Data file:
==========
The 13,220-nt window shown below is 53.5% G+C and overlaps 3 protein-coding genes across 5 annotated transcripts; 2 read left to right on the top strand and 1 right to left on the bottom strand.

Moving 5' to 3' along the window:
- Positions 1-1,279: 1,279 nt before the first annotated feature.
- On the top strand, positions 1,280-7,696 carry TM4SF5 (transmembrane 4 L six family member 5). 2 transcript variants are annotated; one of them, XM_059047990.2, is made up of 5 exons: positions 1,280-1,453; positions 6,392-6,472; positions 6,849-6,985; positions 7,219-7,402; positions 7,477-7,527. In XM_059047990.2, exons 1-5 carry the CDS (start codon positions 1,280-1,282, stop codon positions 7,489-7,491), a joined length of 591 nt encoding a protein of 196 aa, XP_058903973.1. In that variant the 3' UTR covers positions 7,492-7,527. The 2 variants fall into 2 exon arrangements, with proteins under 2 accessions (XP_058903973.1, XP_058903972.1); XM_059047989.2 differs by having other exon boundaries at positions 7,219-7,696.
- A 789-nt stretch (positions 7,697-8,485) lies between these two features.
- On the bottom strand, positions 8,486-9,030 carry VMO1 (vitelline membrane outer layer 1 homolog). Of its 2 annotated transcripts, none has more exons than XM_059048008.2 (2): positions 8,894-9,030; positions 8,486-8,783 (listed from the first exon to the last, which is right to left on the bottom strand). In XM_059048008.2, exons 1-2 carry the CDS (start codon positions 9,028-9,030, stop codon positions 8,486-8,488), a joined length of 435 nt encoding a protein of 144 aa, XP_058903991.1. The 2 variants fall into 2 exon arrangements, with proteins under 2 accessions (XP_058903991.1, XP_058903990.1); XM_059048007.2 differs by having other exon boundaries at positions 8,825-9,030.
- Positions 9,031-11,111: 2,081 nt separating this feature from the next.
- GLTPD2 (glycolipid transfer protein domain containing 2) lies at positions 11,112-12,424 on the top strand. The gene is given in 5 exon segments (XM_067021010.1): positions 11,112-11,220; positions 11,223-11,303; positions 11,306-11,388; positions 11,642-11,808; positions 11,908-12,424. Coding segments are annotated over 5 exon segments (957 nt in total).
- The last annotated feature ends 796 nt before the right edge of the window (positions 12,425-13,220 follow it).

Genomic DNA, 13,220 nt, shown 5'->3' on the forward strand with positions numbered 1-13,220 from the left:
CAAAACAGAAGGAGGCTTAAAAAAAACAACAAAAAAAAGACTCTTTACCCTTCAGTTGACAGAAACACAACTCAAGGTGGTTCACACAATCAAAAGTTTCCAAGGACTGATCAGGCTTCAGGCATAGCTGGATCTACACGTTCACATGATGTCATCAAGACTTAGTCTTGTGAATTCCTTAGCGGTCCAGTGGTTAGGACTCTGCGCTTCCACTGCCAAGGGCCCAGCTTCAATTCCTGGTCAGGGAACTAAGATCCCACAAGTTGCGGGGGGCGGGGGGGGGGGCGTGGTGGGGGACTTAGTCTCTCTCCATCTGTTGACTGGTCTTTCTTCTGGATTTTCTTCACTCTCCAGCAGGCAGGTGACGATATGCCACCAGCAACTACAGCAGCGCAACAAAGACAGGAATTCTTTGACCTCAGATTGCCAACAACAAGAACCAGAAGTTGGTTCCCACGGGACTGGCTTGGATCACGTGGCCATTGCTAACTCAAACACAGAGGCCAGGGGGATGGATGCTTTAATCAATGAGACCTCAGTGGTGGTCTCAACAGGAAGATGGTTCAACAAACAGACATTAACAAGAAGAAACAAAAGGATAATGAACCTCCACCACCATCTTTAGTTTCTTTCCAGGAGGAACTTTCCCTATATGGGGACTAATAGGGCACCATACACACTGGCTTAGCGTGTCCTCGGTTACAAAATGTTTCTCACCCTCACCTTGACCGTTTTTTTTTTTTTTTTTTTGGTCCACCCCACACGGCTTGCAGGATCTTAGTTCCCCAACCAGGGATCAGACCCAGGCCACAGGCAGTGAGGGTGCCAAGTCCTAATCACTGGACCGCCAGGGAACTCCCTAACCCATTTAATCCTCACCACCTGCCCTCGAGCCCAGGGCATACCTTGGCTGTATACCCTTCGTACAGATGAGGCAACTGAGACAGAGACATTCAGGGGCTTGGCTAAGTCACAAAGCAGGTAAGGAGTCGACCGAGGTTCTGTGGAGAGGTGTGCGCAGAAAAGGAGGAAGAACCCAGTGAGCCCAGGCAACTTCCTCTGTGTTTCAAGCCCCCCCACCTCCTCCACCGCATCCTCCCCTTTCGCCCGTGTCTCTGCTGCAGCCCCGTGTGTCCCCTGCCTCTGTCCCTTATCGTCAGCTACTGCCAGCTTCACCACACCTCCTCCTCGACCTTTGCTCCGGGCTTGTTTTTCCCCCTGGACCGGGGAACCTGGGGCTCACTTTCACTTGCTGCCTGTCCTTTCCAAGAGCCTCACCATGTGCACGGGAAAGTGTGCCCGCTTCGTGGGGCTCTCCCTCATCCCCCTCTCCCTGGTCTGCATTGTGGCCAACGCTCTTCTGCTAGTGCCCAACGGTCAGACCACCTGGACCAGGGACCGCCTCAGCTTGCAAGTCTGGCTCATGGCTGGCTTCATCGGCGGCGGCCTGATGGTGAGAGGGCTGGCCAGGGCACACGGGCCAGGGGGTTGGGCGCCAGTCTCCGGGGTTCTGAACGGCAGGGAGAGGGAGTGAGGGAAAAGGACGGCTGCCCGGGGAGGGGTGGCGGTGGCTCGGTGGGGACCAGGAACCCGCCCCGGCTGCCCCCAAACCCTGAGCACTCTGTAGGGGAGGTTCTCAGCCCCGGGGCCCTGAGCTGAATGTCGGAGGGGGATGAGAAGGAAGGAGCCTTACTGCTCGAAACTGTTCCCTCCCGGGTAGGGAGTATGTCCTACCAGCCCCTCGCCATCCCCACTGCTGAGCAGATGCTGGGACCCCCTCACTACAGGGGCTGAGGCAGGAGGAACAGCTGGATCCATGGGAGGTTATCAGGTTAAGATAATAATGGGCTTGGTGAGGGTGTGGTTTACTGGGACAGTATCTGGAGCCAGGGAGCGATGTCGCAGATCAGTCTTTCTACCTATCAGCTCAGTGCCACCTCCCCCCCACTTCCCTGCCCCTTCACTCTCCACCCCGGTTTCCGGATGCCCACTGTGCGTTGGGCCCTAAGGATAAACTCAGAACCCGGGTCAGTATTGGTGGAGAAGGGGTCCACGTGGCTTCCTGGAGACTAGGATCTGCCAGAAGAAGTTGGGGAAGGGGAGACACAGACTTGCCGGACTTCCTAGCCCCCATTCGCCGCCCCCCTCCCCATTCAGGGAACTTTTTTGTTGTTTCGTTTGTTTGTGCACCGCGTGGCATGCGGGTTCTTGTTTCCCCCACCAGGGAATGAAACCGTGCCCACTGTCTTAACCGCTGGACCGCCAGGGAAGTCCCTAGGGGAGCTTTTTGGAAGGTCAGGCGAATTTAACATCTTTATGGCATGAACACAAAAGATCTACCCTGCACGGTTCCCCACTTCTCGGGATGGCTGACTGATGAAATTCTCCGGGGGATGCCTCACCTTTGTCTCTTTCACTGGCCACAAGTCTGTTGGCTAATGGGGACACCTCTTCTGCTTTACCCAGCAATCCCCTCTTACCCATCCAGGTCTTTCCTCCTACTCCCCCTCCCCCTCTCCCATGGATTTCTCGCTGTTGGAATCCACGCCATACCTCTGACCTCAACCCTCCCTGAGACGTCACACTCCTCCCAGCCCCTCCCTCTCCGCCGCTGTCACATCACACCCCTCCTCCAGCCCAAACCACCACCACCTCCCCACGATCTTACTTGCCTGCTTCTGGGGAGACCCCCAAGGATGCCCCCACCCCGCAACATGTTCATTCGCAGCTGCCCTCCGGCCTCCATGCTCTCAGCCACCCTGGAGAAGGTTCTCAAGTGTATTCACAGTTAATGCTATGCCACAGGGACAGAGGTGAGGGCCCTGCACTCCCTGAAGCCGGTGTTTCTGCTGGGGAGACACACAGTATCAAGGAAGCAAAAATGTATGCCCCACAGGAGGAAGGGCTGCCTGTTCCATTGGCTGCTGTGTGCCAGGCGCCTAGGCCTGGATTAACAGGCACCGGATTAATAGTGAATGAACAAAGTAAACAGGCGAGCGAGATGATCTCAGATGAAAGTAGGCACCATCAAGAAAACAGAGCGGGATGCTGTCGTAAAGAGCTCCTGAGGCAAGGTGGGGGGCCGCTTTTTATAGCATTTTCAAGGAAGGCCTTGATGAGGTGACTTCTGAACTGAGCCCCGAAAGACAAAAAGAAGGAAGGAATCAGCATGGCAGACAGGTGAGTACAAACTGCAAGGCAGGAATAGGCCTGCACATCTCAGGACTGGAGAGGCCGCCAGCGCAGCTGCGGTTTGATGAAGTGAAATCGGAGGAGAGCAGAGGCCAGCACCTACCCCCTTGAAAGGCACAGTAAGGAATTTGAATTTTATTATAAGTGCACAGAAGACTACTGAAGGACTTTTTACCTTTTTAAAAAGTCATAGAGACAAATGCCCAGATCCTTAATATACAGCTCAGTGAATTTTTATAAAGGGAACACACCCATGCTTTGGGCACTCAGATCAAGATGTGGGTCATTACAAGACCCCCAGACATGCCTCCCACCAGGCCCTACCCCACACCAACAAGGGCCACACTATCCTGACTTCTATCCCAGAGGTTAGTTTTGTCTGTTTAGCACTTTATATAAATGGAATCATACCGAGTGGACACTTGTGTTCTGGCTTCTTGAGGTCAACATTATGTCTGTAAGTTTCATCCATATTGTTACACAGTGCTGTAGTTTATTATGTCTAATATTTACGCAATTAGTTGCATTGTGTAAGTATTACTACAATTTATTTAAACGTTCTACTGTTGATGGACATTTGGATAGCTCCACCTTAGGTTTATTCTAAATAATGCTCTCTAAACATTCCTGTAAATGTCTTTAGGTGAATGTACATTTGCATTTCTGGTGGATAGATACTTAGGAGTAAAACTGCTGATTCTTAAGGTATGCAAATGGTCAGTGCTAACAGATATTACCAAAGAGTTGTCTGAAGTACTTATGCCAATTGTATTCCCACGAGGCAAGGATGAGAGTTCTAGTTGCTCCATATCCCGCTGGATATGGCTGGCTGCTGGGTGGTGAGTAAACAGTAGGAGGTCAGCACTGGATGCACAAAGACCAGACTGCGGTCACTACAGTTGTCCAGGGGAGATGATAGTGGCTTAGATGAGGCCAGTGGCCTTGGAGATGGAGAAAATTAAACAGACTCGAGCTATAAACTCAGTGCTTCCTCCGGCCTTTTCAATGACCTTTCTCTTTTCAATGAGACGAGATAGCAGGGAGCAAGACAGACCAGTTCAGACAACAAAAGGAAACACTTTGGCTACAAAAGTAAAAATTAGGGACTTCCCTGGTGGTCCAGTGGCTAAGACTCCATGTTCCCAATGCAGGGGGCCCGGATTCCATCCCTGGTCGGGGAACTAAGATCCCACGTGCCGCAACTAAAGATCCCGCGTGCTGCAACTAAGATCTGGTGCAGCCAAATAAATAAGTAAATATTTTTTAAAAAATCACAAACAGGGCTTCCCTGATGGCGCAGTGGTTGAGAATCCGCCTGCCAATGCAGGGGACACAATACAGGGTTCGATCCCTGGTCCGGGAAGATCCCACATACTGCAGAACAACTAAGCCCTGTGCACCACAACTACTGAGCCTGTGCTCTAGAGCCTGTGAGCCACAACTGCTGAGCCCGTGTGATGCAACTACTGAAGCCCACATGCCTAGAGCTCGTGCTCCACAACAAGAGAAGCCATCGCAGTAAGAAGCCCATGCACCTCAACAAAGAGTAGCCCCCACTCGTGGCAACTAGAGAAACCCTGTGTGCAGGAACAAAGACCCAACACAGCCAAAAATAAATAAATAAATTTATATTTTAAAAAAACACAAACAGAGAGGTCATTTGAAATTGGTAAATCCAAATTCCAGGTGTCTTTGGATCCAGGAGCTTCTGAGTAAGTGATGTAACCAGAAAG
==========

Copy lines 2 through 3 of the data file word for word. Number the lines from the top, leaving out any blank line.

Moving 5' to 3' along the window:
- Positions 1-1,279: 1,279 nt before the first annotated feature.